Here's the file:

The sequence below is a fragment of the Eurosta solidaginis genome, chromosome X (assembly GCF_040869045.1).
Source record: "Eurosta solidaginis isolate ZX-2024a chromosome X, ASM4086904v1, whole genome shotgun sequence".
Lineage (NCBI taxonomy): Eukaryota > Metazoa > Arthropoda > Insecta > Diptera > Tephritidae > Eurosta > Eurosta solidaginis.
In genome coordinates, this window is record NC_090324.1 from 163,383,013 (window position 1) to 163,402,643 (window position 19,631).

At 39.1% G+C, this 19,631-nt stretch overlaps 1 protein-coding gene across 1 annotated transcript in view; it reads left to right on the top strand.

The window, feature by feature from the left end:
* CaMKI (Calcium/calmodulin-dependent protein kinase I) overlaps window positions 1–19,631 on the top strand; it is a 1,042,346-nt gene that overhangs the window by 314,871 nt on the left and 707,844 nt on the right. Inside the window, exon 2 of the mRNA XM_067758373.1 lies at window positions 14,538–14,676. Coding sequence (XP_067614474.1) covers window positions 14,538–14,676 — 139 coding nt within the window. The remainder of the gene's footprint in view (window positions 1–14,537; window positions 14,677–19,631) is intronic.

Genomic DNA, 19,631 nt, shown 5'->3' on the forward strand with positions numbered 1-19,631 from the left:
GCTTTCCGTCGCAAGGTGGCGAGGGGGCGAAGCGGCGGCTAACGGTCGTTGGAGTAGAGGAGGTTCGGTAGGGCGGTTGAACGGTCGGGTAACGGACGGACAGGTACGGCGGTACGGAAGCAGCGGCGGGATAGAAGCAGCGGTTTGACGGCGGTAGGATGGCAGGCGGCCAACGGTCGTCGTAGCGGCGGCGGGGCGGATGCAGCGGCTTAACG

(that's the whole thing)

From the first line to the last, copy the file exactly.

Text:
The sequence below is a fragment of the Eurosta solidaginis genome, chromosome X (assembly GCF_040869045.1).
Source record: "Eurosta solidaginis isolate ZX-2024a chromosome X, ASM4086904v1, whole genome shotgun sequence".
Lineage (NCBI taxonomy): Eukaryota > Metazoa > Arthropoda > Insecta > Diptera > Tephritidae > Eurosta > Eurosta solidaginis.
In genome coordinates, this window is record NC_090324.1 from 163,383,013 (window position 1) to 163,402,643 (window position 19,631).

At 39.1% G+C, this 19,631-nt stretch overlaps 1 protein-coding gene across 1 annotated transcript in view; it reads left to right on the top strand.

The window, feature by feature from the left end:
* CaMKI (Calcium/calmodulin-dependent protein kinase I) overlaps window positions 1–19,631 on the top strand; it is a 1,042,346-nt gene that overhangs the window by 314,871 nt on the left and 707,844 nt on the right. Inside the window, exon 2 of the mRNA XM_067758373.1 lies at window positions 14,538–14,676. Coding sequence (XP_067614474.1) covers window positions 14,538–14,676 — 139 coding nt within the window. The remainder of the gene's footprint in view (window positions 1–14,537; window positions 14,677–19,631) is intronic.

Genomic DNA, 19,631 nt, shown 5'->3' on the forward strand with positions numbered 1-19,631 from the left:
GCTTTCCGTCGCAAGGTGGCGAGGGGGCGAAGCGGCGGCTAACGGTCGTTGGAGTAGAGGAGGTTCGGTAGGGCGGTTGAACGGTCGGGTAACGGACGGACAGGTACGGCGGTACGGAAGCAGCGGCGGGATAGAAGCAGCGGTTTGACGGCGGTAGGATGGCAGGCGGCCAACGGTCGTCGTAGCGGCGGCGGGGCGGATGCAGCGGCTTAACG